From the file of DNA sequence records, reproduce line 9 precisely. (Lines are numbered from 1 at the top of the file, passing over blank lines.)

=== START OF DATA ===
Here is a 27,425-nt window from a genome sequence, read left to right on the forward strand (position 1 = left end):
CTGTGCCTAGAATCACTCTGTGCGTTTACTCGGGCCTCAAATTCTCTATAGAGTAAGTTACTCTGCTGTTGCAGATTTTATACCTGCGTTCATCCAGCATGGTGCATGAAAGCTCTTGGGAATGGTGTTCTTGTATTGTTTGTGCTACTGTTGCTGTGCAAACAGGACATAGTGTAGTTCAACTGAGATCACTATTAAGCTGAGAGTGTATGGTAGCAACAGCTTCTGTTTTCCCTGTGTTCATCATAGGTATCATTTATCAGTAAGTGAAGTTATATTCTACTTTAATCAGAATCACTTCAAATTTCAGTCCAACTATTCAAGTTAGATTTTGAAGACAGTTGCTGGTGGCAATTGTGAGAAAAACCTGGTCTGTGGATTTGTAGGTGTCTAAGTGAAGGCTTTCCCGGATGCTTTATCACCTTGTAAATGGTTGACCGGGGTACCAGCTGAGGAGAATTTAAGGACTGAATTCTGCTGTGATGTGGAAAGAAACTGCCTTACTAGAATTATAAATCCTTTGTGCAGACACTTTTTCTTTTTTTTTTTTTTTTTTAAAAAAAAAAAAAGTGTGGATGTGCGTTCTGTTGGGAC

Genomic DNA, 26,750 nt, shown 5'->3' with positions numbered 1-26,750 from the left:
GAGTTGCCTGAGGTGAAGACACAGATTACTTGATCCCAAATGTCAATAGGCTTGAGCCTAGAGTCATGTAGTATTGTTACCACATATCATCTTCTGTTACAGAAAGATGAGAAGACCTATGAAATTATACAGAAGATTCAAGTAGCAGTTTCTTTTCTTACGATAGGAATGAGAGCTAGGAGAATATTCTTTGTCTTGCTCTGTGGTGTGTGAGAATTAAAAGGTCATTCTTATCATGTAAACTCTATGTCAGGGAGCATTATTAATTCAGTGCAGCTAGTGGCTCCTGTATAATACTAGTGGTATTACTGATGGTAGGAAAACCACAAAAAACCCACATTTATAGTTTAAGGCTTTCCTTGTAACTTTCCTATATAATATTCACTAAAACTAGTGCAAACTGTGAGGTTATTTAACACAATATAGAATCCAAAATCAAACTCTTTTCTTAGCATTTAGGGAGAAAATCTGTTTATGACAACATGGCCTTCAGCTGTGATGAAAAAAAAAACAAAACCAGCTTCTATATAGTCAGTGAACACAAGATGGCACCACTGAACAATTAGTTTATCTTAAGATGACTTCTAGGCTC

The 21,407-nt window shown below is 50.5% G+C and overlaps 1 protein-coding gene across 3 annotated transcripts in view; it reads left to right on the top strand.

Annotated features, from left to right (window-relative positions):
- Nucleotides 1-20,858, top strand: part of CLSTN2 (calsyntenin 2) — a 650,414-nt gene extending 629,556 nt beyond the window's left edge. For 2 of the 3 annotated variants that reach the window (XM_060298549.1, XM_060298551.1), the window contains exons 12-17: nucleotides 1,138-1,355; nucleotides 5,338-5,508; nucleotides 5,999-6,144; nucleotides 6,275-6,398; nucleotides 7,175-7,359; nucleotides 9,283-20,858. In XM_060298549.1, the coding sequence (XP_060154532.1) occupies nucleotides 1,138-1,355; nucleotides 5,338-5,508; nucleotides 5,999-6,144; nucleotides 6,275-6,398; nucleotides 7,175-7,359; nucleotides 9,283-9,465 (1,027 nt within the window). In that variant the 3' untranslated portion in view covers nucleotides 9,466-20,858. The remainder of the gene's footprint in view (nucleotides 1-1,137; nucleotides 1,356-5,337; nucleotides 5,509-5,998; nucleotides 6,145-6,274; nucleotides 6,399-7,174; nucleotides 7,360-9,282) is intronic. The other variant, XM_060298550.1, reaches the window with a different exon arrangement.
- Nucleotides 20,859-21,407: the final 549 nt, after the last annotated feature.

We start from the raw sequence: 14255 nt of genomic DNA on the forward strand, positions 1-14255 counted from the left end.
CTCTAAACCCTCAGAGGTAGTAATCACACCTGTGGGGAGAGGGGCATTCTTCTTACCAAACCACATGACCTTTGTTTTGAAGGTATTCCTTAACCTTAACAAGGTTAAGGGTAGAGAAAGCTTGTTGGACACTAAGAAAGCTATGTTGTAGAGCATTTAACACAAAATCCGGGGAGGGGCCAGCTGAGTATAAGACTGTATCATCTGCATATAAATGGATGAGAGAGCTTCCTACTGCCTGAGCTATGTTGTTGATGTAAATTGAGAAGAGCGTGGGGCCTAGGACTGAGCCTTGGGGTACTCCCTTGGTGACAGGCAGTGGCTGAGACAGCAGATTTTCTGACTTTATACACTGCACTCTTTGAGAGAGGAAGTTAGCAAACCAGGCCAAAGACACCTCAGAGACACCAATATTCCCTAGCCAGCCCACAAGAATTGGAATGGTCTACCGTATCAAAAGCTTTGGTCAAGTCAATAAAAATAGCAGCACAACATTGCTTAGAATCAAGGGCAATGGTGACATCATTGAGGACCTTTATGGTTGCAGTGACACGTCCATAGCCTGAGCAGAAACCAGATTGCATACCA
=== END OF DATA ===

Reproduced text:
We start from the raw sequence: 14255 nt of genomic DNA on the forward strand, positions 1-14255 counted from the left end.